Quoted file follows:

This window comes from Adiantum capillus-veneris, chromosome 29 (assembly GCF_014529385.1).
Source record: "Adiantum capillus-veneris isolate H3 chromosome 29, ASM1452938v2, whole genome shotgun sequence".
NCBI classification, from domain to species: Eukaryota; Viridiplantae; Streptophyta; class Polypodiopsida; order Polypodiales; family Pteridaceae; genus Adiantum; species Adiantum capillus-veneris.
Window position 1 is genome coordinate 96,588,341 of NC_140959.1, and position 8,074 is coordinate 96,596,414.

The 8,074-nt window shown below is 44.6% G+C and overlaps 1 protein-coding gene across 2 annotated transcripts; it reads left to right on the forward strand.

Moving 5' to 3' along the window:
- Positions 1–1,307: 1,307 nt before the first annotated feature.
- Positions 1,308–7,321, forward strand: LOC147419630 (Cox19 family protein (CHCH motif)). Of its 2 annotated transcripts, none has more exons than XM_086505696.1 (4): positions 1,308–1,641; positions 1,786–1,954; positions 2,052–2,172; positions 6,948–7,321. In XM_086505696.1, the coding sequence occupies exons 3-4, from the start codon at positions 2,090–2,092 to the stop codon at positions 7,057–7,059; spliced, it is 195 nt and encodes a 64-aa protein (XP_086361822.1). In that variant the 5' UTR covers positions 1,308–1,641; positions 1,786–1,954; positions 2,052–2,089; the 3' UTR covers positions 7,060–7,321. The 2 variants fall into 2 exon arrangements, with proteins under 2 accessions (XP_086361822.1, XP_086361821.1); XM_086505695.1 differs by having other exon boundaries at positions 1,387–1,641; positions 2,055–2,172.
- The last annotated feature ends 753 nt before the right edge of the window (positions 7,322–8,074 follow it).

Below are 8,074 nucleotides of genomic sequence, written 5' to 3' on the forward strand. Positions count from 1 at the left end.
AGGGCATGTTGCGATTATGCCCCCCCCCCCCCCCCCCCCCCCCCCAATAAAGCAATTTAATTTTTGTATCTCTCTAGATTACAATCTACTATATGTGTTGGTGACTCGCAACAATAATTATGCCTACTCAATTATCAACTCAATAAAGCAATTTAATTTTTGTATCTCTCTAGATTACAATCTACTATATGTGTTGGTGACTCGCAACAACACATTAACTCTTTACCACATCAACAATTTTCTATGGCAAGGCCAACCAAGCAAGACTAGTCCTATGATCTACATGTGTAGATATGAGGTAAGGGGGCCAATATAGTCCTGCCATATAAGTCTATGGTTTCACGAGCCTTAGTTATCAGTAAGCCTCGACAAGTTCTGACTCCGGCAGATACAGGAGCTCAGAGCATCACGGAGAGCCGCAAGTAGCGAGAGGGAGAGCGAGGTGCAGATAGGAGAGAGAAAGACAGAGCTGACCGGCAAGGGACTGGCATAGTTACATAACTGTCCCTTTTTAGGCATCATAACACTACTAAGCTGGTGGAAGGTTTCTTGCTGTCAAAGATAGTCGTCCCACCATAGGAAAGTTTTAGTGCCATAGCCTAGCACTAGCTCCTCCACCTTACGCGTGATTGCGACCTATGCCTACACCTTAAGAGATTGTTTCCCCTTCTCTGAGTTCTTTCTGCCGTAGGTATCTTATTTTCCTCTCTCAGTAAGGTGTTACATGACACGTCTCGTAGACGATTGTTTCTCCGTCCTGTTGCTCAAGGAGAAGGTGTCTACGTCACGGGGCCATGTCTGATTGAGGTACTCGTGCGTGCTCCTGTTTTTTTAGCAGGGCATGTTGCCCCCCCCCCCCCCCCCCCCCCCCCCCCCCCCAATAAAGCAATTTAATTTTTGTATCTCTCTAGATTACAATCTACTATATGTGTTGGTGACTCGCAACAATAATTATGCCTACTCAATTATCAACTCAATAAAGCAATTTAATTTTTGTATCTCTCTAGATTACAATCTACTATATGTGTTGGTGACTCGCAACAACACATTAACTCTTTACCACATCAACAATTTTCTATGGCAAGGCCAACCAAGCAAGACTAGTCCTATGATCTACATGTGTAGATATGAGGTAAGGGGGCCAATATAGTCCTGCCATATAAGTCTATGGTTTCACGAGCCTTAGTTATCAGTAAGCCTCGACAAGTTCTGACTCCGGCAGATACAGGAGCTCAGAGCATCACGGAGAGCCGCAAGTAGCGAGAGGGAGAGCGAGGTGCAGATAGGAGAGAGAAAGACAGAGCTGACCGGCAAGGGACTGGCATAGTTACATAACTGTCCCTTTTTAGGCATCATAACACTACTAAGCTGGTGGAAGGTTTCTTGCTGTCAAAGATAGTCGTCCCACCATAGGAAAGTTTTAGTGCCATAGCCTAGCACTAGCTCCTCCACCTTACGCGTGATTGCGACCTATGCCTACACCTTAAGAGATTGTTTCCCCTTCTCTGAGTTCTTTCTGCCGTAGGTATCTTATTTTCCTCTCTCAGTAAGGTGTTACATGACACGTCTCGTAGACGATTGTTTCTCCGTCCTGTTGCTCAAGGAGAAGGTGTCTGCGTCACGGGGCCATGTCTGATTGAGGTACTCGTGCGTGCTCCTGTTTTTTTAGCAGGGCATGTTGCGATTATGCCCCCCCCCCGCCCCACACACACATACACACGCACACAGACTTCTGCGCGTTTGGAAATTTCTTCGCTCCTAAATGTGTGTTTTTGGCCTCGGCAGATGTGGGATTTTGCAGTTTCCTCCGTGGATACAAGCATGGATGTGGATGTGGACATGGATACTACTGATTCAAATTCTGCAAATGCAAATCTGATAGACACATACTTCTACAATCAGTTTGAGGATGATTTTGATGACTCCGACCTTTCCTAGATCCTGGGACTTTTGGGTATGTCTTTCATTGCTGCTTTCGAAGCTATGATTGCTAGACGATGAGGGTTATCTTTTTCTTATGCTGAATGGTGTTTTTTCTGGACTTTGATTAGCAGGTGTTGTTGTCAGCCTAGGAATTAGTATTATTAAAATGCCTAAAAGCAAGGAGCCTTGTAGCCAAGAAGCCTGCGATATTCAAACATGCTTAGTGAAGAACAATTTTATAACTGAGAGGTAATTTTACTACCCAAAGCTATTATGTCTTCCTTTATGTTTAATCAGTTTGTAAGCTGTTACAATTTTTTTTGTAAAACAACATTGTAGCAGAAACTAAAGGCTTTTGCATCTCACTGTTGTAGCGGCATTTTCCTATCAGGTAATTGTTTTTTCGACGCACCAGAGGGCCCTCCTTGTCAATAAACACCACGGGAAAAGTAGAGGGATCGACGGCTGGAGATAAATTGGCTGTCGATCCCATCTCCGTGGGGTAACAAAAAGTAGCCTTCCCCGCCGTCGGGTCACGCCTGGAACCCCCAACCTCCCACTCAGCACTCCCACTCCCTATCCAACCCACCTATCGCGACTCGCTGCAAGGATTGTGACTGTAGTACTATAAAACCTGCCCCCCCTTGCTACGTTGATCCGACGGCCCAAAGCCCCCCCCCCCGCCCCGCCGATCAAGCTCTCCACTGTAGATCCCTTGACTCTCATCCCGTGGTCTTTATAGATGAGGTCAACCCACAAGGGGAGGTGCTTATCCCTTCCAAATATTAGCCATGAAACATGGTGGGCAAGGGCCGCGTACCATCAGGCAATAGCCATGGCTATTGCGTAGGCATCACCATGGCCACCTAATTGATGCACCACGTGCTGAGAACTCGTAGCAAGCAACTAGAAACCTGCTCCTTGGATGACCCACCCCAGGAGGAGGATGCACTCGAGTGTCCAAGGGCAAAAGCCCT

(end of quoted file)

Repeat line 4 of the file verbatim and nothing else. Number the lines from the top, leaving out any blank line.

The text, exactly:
Window position 1 is genome coordinate 96,588,341 of NC_140959.1, and position 8,074 is coordinate 96,596,414.